Michael E. Warford, director of sales, ABA Packaging Corp., notes, “The luxury market incorporates a wide range of specialty decorations, but they are generally paired with more heavyweight products. The dominant trend that we are seeing in luxury packaging, both in glass and in plastic components, is heavy walls and thicker heals. New stock glass jars that we are developing at ABA Packaging are ‘heavyweight’ styles to satisfy the need for a luxury look and feel. [Also] ABA Packaging represents Promens exclusively in the U.S., and they have an extensive line of stock heavy wall plastic jars produced in Spain that are a perfect fit for the luxury market. They have the capability of producing heavy-wall, blow-molded bottles at their production facilities in France, and we are seeing our custom bottle development projects for the luxury market going in this direction.”

Of this trend, Cahalen comments, “Bottles and jars [are] being requested in the season’s most popular colors in an attempt to stand out while still staying on trend. Gunmetal, for example, has been a highly requested finish because of its sleek look and edgy style.”

Hou has noticed a rise of metal as well. “We see a trend among our luxury beauty clients and the industry as a whole of utilizing metal overshell components to enhance their selected packaging, whether it be accentuating through a metal-shelled pump or closure on bottles and jars to utilizing metal shell exteriors on the entire components,” he notes.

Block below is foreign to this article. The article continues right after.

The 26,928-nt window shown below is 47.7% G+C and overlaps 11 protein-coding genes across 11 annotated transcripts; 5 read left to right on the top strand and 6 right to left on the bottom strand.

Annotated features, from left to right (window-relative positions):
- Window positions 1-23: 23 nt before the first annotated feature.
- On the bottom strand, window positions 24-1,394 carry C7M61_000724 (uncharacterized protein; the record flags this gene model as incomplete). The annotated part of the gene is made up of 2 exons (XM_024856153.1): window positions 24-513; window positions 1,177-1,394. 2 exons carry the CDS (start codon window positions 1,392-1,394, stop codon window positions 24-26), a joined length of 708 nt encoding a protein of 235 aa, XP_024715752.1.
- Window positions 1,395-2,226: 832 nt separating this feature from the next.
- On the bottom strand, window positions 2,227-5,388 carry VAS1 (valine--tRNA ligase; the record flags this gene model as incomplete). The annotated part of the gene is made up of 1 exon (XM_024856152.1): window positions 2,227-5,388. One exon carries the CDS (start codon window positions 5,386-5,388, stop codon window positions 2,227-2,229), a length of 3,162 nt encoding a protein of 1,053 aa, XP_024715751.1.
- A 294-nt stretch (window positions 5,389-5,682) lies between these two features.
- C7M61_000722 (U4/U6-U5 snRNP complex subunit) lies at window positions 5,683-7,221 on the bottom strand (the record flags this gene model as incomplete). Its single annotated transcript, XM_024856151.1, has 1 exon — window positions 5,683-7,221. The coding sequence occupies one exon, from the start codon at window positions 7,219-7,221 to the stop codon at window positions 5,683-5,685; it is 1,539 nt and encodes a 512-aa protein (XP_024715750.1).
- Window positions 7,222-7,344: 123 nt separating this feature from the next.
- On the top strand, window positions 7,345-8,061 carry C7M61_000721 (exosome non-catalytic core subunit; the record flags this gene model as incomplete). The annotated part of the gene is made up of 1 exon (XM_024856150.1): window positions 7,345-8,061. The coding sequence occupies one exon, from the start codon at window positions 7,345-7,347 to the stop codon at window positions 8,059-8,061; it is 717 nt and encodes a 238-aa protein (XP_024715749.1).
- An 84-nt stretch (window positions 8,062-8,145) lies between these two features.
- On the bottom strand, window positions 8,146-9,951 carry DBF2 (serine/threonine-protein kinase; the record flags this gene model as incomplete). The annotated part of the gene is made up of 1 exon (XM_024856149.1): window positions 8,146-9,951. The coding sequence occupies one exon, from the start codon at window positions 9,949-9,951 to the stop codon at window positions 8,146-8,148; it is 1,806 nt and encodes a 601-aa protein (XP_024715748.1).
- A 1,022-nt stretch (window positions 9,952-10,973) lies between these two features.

Slowey, confirming both the weight and decoration trends, notes these packaging elements are helping justify the price point for luxury. “Currently many companies are looking for very thick, very elegant-looking bottles and jars, giving both a rich look and also a feel in the hand that the product is substantial and worth the price charged. We are also seeing decoration move from an afterthought to become the defining character in a line of products, taking what may be a simple-shaped package and adding coatings and prints that were once not available or out of reach for most budgets. Animal prints and other textured looks are becoming more requested as the cosmetic world looks to the fashion world for hints,” he says.

With that decoration and weight, Telwar points out quality comes in attention to detail, noting that some of the latest advances in primary packaging have functional aesthetics. “When this is the case, there can be more attention on a beautiful, useful, entire product—not just the outside packaging,” she says.

Airless is one packaging option with a functional raison d’être. “Airless packaging continues to play a large role in the luxury sector as consumers continue to seek out more innovative formulas and more intelligent packaging systems,” Cahalen explains. “These advanced formulations are often best suited in airless packaging that offers an array of benefits to not only the formula but also the user. We have seen a larger push for color cosmetics moving into airless packaging, [including] unique color formulations such as gels and creams.”